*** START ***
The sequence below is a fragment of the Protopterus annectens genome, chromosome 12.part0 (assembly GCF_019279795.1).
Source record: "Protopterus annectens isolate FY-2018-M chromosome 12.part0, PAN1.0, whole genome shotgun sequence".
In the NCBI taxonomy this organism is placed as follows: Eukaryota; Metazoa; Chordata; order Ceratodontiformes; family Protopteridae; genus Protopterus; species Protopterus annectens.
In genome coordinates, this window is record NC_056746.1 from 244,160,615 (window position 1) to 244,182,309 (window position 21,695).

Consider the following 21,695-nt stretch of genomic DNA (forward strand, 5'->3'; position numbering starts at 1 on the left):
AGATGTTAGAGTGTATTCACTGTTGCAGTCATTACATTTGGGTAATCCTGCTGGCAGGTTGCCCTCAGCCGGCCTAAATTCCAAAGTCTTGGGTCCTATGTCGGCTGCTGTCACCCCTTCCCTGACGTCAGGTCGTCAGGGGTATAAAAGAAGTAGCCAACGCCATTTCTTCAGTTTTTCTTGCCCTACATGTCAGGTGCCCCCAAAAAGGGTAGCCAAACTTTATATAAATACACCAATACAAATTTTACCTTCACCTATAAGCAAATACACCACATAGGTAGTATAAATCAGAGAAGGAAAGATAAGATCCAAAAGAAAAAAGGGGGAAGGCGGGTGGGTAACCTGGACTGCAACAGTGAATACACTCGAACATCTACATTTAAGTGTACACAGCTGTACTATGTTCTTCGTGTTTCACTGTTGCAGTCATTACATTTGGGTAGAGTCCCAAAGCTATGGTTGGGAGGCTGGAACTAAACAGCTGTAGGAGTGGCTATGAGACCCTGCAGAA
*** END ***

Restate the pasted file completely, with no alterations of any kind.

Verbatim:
The sequence below is a fragment of the Protopterus annectens genome, chromosome 12.part0 (assembly GCF_019279795.1).
Source record: "Protopterus annectens isolate FY-2018-M chromosome 12.part0, PAN1.0, whole genome shotgun sequence".
In the NCBI taxonomy this organism is placed as follows: Eukaryota; Metazoa; Chordata; order Ceratodontiformes; family Protopteridae; genus Protopterus; species Protopterus annectens.
In genome coordinates, this window is record NC_056746.1 from 244,160,615 (window position 1) to 244,182,309 (window position 21,695).

Consider the following 21,695-nt stretch of genomic DNA (forward strand, 5'->3'; position numbering starts at 1 on the left):
AGATGTTAGAGTGTATTCACTGTTGCAGTCATTACATTTGGGTAATCCTGCTGGCAGGTTGCCCTCAGCCGGCCTAAATTCCAAAGTCTTGGGTCCTATGTCGGCTGCTGTCACCCCTTCCCTGACGTCAGGTCGTCAGGGGTATAAAAGAAGTAGCCAACGCCATTTCTTCAGTTTTTCTTGCCCTACATGTCAGGTGCCCCCAAAAAGGGTAGCCAAACTTTATATAAATACACCAATACAAATTTTACCTTCACCTATAAGCAAATACACCACATAGGTAGTATAAATCAGAGAAGGAAAGATAAGATCCAAAAGAAAAAAGGGGGAAGGCGGGTGGGTAACCTGGACTGCAACAGTGAATACACTCGAACATCTACATTTAAGTGTACACAGCTGTACTATGTTCTTCGTGTTTCACTGTTGCAGTCATTACATTTGGGTAGAGTCCCAAAGCTATGGTTGGGAGGCTGGAACTAAACAGCTGTAGGAGTGGCTATGAGACCCTGCAGAA